I measure the world in footsteps, I feel alive in the power of motion. I grew up in New York, where everyone move’s quickly, and found boundless energy in the endless, quick-sure weaving between thousands of moving people. Later, on the trails, I learned to cross many horizons in a days walk. Land became paradoxically more vast and comprehensible when you have walked a distance that can be seen on a globe. Land trains me – each time I backpack long-distance I am stronger, more alive with every quickening step, surer of the ability to slide endlessley over jagged rocks, and more aware with each year. The impossible becomes easy. 17 miles a day over the mountains seemed crazy in 2005, by 2006 the limit was 23, last summer it was 31.
When walking, work is the process of living. In the day to day rush of a million events and circumstances, and varying different situtaions to which I must adapt, the process of moving through a complex and ever changing landscape of ideas, people, activities is how I live. I keep walking – I’ve walked 16-hour days with only brief stops for granola-bar fuel or to cool in the wind of a ridge-top breeze. I want to keep walking – I’ve been told to fear burn-out or weariness, but the glory of feeling so much so fast in one endless continuum of space is itself my fire. I pass a million unique scenes – on the trail, talking, thinking, writing, leading, but there is only one place united by footsteps.
When walking, the property in my control is the barest of needs I can carry, yet I take ownership of the world. This is trail culture. My web of interdependency – the weather, the rocks and logs, and soft moss that make such good footsteps, the edible plants and the gifts of anonymous fellow travelers – is my most valuable property. As a college student and as a climate leader I find myself living that way beyond the trail. I have little opportunity to commodify a space as my own, nor do I want to – I live outside my dorm room. Private needs are a hassle, I seek to foster far more powerful commons on which I depend. This means libraries and public computers, and cafeteria meals which start conversations with random strangers. It also means the experience I share through teaching and mentoring, the social capital built by networking, and the culture of innovation and cooperation through which I help build a sustainable future. I love non-zero sum games and positive impacts that replace consumption with a personal relationship.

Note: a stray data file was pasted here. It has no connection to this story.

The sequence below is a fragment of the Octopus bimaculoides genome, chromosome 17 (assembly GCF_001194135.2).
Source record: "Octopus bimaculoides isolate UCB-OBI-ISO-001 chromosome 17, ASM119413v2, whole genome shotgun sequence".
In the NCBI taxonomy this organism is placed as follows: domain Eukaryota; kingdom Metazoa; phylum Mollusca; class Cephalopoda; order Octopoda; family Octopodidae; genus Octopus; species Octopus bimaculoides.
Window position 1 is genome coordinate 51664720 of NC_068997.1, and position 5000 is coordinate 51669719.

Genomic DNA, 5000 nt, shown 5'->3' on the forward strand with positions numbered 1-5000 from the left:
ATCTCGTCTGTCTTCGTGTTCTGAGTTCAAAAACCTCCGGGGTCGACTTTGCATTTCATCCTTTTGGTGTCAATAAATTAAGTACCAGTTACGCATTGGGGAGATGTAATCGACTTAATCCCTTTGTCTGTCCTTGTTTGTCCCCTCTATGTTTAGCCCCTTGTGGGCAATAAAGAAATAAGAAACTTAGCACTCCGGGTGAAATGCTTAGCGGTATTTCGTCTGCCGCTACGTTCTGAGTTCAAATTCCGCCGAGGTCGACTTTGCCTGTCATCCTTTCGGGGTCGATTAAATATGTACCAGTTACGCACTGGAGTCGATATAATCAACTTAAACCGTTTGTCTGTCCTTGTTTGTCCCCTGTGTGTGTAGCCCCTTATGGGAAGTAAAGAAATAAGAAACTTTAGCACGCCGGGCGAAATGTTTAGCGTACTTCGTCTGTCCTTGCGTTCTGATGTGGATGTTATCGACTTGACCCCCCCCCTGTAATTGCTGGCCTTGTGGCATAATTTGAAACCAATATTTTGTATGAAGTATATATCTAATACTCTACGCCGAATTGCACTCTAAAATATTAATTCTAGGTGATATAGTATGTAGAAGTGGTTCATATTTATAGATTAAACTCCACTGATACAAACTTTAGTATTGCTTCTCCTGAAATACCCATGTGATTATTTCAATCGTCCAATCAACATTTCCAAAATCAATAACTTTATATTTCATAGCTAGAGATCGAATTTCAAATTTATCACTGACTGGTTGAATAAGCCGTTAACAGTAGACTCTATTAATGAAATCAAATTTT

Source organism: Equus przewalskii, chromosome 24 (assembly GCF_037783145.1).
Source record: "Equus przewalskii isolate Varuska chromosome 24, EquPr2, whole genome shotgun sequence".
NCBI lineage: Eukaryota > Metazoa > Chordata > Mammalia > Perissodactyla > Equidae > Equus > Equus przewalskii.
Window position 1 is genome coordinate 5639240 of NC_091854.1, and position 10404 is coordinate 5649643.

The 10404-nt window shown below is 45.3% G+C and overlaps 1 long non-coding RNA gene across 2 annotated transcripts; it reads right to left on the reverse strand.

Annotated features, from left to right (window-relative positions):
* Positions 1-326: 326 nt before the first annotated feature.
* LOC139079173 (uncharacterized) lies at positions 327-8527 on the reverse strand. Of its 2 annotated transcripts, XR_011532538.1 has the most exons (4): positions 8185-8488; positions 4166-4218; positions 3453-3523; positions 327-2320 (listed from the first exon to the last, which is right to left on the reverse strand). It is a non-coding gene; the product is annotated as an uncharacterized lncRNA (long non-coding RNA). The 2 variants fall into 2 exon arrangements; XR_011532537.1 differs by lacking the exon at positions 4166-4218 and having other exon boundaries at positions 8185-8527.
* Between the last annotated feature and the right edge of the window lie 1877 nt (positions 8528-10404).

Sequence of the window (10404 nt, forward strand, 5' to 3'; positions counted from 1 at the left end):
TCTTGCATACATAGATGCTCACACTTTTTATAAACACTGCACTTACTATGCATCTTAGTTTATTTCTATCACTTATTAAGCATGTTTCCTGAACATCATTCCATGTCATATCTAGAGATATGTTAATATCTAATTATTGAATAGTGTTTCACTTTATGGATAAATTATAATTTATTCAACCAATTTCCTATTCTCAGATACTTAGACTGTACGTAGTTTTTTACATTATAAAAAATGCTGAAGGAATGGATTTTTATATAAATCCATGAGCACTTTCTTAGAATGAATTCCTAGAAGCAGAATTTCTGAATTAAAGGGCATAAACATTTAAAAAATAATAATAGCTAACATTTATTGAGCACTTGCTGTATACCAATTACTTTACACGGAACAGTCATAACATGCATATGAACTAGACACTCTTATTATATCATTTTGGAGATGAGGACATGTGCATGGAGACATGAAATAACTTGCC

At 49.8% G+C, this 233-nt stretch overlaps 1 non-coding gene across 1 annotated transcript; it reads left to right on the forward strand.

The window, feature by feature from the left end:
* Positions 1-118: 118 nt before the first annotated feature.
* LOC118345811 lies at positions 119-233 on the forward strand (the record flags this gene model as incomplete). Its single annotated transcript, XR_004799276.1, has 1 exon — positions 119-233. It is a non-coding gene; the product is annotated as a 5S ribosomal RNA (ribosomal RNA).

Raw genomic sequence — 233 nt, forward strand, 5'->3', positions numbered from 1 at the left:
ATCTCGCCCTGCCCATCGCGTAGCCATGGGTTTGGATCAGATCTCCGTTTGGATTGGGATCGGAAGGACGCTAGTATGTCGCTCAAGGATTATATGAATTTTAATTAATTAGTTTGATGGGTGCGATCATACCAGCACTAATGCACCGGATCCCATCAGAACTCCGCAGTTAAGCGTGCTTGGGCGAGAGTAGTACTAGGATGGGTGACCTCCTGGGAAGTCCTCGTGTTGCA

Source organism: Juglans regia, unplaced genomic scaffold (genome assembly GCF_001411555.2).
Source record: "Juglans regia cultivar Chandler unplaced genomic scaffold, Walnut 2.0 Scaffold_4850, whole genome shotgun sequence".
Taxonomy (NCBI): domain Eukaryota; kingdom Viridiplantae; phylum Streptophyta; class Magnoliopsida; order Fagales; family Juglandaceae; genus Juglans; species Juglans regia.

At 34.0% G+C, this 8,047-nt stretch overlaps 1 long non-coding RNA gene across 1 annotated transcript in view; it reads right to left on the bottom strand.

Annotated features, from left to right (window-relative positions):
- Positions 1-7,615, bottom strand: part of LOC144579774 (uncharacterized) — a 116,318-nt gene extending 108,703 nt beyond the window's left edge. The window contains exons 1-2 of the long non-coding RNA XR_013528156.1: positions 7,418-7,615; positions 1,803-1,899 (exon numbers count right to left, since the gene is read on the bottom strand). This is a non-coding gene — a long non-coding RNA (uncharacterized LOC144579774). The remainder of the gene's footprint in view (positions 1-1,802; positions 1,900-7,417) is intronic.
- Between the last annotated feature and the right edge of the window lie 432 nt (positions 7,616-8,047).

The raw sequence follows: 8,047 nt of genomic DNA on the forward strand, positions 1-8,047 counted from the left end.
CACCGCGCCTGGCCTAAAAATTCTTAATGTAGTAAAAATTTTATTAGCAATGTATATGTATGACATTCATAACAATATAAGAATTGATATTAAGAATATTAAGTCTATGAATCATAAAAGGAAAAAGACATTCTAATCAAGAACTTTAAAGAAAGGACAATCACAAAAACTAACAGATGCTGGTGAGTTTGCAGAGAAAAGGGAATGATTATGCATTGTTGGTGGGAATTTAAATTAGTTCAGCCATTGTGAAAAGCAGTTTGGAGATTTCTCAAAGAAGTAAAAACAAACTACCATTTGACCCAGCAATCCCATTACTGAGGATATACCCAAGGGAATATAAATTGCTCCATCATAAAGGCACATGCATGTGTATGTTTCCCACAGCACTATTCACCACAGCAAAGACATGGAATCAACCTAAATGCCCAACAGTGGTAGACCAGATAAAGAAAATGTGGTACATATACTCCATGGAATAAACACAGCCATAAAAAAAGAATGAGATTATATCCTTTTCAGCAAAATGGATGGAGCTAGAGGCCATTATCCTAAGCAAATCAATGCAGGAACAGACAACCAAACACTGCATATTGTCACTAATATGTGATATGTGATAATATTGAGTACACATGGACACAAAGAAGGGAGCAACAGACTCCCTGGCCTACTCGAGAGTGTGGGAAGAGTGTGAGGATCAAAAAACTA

I believe in walking because the fuel is sunlight. I translate the power of light into motion with an effortlessness that is simultaneously intense work. Walking is the life fire that gets me somewhere, my participatory experience of the world that is itself intentional.
For me home is where the heart is, but that is anywhere my soul decides to traverse.
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